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SilencedHow Apostasy and Blasphemy Codes are Choking Freedom Worldwide$
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Paul Marshall and Nina Shea

Print publication date: 2011

Print ISBN-13: 9780199812264

Published to Oxford Scholarship Online: January 2012

DOI: 10.1093/acprof:oso/9780199812264.001.0001

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The Greater Middle East

The Greater Middle East

Chapter:
(p.117) 7 The Greater Middle East
Source:
Silenced
Author(s):

Paul Marshall

Nina Shea

Publisher:
Oxford University Press
DOI:10.1093/acprof:oso/9780199812264.003.0007

Despite the very great differences between Algeria, Jordan, Morocco, Turkey, Yemen, and other countries in the Middle East, each also represses expression deemed insulting to Islam. Algeria has been cracking down on Christians because of fears of conversions, especially among the Kabyle people. There has been a similar pattern in Morocco. In both countries, this might also be tied to fears of conversions by Sunnis to Shiism, and the connection this might have to Iranian influence. Jordan is similar and has also pressured Muslim journalists and a poet. Libya, though varying with Qadafi's idiosyncrasies, has usually been far harsher in its treatment of converts. In Yemen, Jews, Baha’is, converts, and journalists have been persecuted, and several leading Muslim scholars have declared that those pushing for the reform of marriage laws were apostates. In Turkey, the minority Alevi Muslims suffer widespread discrimination, while writers and other reformers, as well as converts, can be accused of insulting the “Turkish nation,” which can incorporate a religious dimension because Islam is regarded as an integral part of the Turkish nation.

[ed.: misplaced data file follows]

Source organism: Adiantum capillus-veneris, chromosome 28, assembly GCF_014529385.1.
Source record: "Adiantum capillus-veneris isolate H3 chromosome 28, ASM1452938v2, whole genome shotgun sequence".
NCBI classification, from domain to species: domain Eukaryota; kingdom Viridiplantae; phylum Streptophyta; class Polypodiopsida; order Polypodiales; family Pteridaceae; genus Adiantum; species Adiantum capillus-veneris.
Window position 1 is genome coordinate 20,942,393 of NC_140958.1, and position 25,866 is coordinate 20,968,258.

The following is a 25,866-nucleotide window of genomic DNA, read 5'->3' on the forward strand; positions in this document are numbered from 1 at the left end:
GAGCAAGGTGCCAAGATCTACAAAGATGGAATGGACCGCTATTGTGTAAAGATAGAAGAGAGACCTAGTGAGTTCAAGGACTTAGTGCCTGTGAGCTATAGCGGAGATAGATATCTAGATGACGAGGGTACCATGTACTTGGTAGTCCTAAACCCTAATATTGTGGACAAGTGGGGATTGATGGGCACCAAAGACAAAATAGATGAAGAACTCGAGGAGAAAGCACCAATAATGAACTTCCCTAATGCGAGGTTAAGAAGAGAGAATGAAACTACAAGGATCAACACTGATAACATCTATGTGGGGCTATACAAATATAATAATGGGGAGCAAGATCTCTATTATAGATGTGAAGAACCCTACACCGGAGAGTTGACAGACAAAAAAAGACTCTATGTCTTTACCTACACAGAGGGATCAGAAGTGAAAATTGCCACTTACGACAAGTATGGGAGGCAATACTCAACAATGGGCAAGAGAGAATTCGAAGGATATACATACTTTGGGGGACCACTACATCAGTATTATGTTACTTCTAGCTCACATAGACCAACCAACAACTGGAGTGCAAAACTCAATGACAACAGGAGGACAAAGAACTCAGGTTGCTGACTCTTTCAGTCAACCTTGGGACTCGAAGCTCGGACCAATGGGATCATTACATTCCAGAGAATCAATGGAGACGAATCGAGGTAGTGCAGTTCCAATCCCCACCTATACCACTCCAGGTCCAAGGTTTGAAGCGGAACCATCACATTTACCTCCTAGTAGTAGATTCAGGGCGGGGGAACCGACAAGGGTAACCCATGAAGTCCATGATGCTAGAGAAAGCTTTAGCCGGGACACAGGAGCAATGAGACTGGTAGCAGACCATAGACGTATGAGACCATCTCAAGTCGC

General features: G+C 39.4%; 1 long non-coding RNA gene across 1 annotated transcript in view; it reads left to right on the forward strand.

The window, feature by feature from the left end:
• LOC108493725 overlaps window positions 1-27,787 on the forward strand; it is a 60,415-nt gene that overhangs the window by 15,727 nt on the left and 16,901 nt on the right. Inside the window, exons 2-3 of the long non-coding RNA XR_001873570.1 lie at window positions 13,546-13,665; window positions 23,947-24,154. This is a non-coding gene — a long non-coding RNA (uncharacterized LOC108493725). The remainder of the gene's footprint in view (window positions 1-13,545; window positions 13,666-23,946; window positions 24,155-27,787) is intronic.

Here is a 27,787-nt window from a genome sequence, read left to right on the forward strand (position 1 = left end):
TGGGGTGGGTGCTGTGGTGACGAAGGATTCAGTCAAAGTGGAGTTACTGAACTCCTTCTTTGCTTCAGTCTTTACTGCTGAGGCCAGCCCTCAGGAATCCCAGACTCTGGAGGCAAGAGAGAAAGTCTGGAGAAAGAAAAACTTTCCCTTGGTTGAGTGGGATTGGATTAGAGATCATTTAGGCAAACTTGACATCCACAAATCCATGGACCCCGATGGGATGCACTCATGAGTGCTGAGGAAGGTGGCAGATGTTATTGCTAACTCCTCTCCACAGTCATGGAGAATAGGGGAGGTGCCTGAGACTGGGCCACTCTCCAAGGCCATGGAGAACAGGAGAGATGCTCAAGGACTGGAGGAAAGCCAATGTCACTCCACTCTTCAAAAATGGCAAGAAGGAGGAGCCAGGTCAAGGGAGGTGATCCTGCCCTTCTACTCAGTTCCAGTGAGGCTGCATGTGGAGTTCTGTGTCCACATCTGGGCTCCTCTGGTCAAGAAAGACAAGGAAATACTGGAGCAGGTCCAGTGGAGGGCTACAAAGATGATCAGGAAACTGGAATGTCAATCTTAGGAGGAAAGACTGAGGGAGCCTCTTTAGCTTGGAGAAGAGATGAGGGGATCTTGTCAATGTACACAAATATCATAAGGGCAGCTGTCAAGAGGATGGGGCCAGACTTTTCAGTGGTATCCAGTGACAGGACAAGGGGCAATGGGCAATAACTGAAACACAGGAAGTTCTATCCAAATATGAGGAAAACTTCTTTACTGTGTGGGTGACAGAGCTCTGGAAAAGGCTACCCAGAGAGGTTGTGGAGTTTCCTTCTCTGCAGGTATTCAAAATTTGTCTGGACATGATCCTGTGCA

Keywords:   Algeria, Jordan, Libya, Morocco, Turkey, Yemen, Alevi, Christians

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